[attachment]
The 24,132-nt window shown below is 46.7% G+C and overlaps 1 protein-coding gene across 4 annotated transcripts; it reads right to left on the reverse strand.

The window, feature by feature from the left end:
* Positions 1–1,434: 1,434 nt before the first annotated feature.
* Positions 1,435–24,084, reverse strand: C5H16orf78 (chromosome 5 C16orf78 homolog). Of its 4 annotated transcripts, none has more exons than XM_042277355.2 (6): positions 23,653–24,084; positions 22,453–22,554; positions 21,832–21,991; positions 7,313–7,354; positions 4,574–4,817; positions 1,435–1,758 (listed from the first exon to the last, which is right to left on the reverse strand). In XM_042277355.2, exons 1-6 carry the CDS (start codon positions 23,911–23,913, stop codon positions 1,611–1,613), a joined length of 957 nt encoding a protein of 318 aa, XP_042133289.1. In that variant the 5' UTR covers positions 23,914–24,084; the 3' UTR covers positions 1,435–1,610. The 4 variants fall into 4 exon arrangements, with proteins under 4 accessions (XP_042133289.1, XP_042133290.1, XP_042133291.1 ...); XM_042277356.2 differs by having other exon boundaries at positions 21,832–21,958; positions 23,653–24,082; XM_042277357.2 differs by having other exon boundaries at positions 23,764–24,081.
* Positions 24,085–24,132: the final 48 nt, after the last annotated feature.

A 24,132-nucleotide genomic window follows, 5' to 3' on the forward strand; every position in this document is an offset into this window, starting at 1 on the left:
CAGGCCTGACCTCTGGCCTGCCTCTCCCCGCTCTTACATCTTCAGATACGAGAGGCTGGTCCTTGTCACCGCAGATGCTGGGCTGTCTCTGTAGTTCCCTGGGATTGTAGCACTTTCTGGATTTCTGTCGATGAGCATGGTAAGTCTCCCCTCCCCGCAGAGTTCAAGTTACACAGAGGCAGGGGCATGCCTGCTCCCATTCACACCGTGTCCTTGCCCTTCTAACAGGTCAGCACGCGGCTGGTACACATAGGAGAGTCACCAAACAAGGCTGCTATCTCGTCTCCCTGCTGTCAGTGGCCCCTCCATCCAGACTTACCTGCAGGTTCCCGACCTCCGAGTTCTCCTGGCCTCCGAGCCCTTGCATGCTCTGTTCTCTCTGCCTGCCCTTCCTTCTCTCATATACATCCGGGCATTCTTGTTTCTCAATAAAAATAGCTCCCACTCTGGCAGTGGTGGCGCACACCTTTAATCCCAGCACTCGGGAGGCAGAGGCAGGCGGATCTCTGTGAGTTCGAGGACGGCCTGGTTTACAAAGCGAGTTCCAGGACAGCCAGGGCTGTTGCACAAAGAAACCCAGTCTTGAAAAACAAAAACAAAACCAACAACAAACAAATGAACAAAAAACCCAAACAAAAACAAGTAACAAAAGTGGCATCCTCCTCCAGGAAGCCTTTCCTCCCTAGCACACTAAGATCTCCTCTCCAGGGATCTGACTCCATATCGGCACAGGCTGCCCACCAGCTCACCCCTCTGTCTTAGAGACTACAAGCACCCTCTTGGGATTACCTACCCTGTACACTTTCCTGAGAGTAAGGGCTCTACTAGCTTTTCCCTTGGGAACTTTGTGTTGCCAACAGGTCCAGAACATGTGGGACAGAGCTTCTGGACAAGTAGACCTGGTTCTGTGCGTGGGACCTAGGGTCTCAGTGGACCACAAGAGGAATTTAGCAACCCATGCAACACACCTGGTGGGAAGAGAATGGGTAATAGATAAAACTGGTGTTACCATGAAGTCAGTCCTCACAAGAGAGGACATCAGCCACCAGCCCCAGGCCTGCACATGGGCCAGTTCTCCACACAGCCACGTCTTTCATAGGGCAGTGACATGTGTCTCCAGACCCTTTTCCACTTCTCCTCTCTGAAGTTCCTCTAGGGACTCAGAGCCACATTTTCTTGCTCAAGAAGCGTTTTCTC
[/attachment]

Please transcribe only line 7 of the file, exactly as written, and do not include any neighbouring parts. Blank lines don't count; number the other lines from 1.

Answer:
CAGGCCTGACCTCTGGCCTGCCTCTCCCCGCTCTTACATCTTCAGATACGAGAGGCTGGTCCTTGTCACCGCAGATGCTGGGCTGTCTCTGTAGTTCCCTGGGATTGTAGCACTTTCTGGATTTCTGTCGATGAGCATGGTAAGTCTCCCCTCCCCGCAGAGTTCAAGTTACACAGAGGCAGGGGCATGCCTGCTCCCATTCACACCGTGTCCTTGCCCTTCTAACAGGTCAGCACGCGGCTGGTACACATAGGAGAGTCACCAAACAAGGCTGCTATCTCGTCTCCCTGCTGTCAGTGGCCCCTCCATCCAGACTTACCTGCAGGTTCCCGACCTCCGAGTTCTCCTGGCCTCCGAGCCCTTGCATGCTCTGTTCTCTCTGCCTGCCCTTCCTTCTCTCATATACATCCGGGCATTCTTGTTTCTCAATAAAAATAGCTCCCACTCTGGCAGTGGTGGCGCACACCTTTAATCCCAGCACTCGGGAGGCAGAGGCAGGCGGATCTCTGTGAGTTCGAGGACGGCCTGGTTTACAAAGCGAGTTCCAGGACAGCCAGGGCTGTTGCACAAAGAAACCCAGTCTTGAAAAACAAAAACAAAACCAACAACAAACAAATGAACAAAAAACCCAAACAAAAACAAGTAACAAAAGTGGCATCCTCCTCCAGGAAGCCTTTCCTCCCTAGCACACTAAGATCTCCTCTCCAGGGATCTGACTCCATATCGGCACAGGCTGCCCACCAGCTCACCCCTCTGTCTTAGAGACTACAAGCACCCTCTTGGGATTACCTACCCTGTACACTTTCCTGAGAGTAAGGGCTCTACTAGCTTTTCCCTTGGGAACTTTGTGTTGCCAACAGGTCCAGAACATGTGGGACAGAGCTTCTGGACAAGTAGACCTGGTTCTGTGCGTGGGACCTAGGGTCTCAGTGGACCACAAGAGGAATTTAGCAACCCATGCAACACACCTGGTGGGAAGAGAATGGGTAATAGATAAAACTGGTGTTACCATGAAGTCAGTCCTCACAAGAGAGGACATCAGCCACCAGCCCCAGGCCTGCACATGGGCCAGTTCTCCACACAGCCACGTCTTTCATAGGGCAGTGACATGTGTCTCCAGACCCTTTTCCACTTCTCCTCTCTGAAGTTCCTCTAGGGACTCAGAGCCACATTTTCTTGCTCAAGAAGCGTTTTCTC